Best to worst, MSP, Mistake By The Lake, Cincinnati, STL
Why Cincinnati over STL? Cincy seems the opposite of sophisticated lol
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Old 03-14-2021, 01:00 PM
 
Location: Live:Downtown Phoenix, AZ/Work:Greater Los Angeles, CA
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Quote:
Originally Posted by nadnerb View Post
Why Cincinnati over STL? Cincy seems the opposite of sophisticated lol
Cincinnati has some very wealthy suburbs like Indian Hill, which St Louis doesn't have
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Old 03-14-2021, 03:22 PM
 
Location: Cleveland
3,252 posts, read 4,241,221 times
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Quote:
Originally Posted by FirebirdCamaro1220 View Post
Best to worst, MSP, Mistake By The Lake, Cincinnati, STL
So we're ranked 2nd on your list, yet you still refer to us by an outdated derisive nickname? Cool, cool.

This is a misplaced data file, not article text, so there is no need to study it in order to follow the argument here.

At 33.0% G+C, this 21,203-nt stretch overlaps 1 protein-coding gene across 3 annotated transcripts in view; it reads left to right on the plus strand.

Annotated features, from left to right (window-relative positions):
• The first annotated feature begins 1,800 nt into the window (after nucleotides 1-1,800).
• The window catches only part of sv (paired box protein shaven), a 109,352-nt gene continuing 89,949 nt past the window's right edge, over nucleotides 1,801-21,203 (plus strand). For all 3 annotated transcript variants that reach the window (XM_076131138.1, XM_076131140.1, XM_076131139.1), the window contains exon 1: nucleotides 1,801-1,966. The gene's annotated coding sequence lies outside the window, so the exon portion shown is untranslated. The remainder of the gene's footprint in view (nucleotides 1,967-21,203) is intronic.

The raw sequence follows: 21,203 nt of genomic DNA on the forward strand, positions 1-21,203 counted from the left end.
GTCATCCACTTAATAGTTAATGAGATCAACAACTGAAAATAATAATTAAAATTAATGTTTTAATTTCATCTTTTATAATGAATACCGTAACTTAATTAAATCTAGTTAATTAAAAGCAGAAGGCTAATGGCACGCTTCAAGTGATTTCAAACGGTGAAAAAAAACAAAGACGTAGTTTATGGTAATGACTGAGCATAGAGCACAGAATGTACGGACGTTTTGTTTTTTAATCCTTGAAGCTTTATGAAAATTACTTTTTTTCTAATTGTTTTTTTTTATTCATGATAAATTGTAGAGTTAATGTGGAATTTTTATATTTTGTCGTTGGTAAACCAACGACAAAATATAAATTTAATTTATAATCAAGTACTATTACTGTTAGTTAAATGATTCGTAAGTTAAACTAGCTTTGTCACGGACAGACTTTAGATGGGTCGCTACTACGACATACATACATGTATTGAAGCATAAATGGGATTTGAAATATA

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Old 03-14-2021, 03:30 PM
 
1,033 posts, read 1,259,211 times
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Quote:
Originally Posted by FirebirdCamaro1220 View Post
Cincinnati has some very wealthy suburbs like Indian Hill, which St Louis doesn't have
Is this a joke?
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Old 03-14-2021, 04:10 PM
 
Location: Live:Downtown Phoenix, AZ/Work:Greater Los Angeles, CA
25,529 posts, read 9,950,113 times
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Quote:
Originally Posted by STLgasm View Post
Is this a joke?
Name a city in the STL area that matches up to Indian Hill then?